Obama appoints four to debt panel
President Barack Obama on Friday made his final appointments to a bipartisan commission tasked with reining in the nation's soaring debt, choosing a Republican businessman, a longtime Democratic budget guru, a union chief and the former president of advertising giant Young and Rubicam Brands. The 18-member National Commission on Fiscal Responsibility and Reform is under orders to come up with a proposal to balance the nation's primary budget — outside of interest on the national debt — by 2015. The four appointments are Honeywell International CEO David Cote, former Federal Reserve vice chairman Alice Rivlin, Service Employees International Union president Andy Stern, and Young & Rubicam's Ann Fudge.
Plan to use high-tech detectors is scrapped
The Department of Homeland Security's Domestic Nuclear Detection Office is largely scrapping plans for new high-tech detectors for screening vehicles and cargo, saying they cost too much and do not work as effectively as security officials once maintained. In a letter to Sen. Joseph Lieberman, I-Conn., chairman of the Senate Homeland Security and Governmental Affairs Committee, acting DNDO director William Hagan said officials will possibly use the machines only for secondary screening. Bush administration officials in 2006 committed to spending at least $1.2 billion on the development and deployment of Advanced Spectroscopic Portal machines, saying they would dramatically improve screening of vehicles and cargo containers. They estimated that each machine would cost about $377,000. The Government Accountability Office, Congress's investigative agency, turned up evidence that the machines did not work as well as billed and cost as much as $822,000 each.
Pentagon tweaks social networking policy
The Pentagon said Friday that everyone from troops in the field to the highest brass and civilian leaders will be allowed to Twitter, blog and use Facebook and other social networking sites on the military's nonclassified computer network. The decision comes after a seven-month review in which Defense Department officials weighed the threats and benefits of using such sites.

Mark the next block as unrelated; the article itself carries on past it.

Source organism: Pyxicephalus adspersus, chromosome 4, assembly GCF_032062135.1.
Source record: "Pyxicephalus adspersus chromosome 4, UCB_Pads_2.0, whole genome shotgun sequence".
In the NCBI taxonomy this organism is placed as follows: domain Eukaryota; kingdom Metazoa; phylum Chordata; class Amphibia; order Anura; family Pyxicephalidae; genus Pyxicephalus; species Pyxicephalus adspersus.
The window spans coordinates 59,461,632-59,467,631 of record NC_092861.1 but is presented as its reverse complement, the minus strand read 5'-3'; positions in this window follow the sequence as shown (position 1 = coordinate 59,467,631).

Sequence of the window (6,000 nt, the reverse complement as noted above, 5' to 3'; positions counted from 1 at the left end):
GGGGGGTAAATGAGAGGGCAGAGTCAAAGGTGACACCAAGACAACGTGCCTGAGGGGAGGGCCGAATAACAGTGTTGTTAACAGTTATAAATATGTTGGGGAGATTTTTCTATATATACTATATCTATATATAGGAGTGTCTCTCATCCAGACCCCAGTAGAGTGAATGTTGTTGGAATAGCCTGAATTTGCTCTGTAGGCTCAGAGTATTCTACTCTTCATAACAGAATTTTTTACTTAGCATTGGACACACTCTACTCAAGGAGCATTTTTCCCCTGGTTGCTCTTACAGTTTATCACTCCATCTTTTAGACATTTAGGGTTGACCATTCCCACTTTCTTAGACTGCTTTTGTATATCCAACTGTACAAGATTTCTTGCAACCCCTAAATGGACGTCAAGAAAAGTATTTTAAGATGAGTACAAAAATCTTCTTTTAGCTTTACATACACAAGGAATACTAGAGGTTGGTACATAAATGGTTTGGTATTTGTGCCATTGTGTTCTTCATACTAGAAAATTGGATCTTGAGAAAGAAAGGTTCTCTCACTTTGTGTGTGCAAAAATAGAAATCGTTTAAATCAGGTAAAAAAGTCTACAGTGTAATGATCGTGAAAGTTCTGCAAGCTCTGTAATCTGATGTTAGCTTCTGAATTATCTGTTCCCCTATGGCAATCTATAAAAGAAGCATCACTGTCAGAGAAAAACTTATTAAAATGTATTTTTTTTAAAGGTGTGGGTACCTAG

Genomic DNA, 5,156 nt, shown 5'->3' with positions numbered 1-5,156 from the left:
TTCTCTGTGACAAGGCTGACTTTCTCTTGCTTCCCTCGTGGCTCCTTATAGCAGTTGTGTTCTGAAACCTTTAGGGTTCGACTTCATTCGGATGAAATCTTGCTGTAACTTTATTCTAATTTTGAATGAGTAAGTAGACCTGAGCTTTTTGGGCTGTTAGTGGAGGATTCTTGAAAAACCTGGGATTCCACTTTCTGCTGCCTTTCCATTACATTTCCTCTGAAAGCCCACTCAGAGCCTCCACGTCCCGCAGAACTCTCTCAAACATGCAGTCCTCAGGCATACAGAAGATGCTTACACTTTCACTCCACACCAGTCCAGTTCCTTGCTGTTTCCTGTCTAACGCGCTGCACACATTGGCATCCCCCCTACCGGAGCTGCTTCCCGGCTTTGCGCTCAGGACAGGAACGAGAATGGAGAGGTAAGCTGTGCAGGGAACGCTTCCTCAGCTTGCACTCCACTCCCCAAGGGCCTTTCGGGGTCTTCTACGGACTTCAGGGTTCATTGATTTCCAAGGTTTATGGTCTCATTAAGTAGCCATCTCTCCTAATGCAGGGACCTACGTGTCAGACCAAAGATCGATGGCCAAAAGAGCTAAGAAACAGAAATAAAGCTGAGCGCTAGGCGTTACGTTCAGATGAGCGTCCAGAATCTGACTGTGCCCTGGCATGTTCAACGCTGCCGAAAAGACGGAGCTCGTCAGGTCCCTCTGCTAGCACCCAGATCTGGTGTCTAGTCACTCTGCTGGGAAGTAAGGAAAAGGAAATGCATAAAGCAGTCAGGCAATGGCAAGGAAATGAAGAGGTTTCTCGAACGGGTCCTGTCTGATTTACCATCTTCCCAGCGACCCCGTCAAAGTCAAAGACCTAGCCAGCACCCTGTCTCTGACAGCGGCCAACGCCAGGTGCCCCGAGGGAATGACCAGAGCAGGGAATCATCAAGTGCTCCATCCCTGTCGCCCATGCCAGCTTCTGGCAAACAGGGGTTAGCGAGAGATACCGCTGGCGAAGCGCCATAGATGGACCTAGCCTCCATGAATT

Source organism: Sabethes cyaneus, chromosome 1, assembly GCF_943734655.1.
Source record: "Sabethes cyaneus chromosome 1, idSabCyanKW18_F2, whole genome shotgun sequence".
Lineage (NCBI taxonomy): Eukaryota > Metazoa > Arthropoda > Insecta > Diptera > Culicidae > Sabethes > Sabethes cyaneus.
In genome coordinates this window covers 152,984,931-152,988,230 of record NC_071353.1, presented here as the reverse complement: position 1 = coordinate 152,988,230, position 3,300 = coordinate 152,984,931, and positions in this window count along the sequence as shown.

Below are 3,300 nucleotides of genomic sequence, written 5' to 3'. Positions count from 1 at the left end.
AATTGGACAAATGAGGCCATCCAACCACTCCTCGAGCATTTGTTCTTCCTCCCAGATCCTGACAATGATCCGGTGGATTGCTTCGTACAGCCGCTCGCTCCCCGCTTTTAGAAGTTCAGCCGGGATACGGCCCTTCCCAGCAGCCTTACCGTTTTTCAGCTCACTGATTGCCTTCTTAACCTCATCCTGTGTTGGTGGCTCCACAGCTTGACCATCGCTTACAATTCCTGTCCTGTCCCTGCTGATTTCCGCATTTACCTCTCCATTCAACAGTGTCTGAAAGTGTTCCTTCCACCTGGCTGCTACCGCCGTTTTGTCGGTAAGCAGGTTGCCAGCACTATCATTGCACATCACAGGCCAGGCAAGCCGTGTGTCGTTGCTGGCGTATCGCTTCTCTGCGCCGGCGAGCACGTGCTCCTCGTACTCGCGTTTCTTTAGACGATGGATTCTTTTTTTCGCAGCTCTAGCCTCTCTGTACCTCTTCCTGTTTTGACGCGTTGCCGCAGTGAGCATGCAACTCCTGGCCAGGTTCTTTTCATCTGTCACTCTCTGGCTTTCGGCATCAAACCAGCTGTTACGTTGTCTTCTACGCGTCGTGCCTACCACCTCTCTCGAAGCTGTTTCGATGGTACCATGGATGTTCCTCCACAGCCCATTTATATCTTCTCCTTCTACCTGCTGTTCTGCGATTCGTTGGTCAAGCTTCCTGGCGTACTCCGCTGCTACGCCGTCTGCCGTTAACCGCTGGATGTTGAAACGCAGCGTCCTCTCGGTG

South Carolina: A Charleston judge has ruled that South Carolina Gov. Mark Sanford's admitted affair with an Argentine woman is grounds for his wife, Jenny, to divorce him. Because the case involves adultery, the divorce will not be final until the judge signs the decree after a waiting period, likely in mid-March. Jenny Sanford said her main goal now is to instill character in her children as she will now raise them as a single mother. "This is the beginning of a new chapter for me and for our children," she said.
Washington: Gail McGovern, the president and CEO of the American Red Cross, has been diagnosed with early stage breast cancer but expects to make a full recovery, she said Friday. McGovern, 58, underwent surgery Feb. 11 in Boston, and doctors say her prognosis is excellent. She was treated for unrelated breast cancer in 2006.
Texas: The Lone Star State last year endured 10 storms that resulted in more insured losses than any other state: $2.46 billion. Colorado was a distant second with $1.32 billion in losses. In 2008, Texas had 11 storms that caused losses of $10.2 billion — $8 billion more than runner-up Louisiana. Most of the damage in Texas was caused by Hurricane Ike, the costliest storm ever in the state.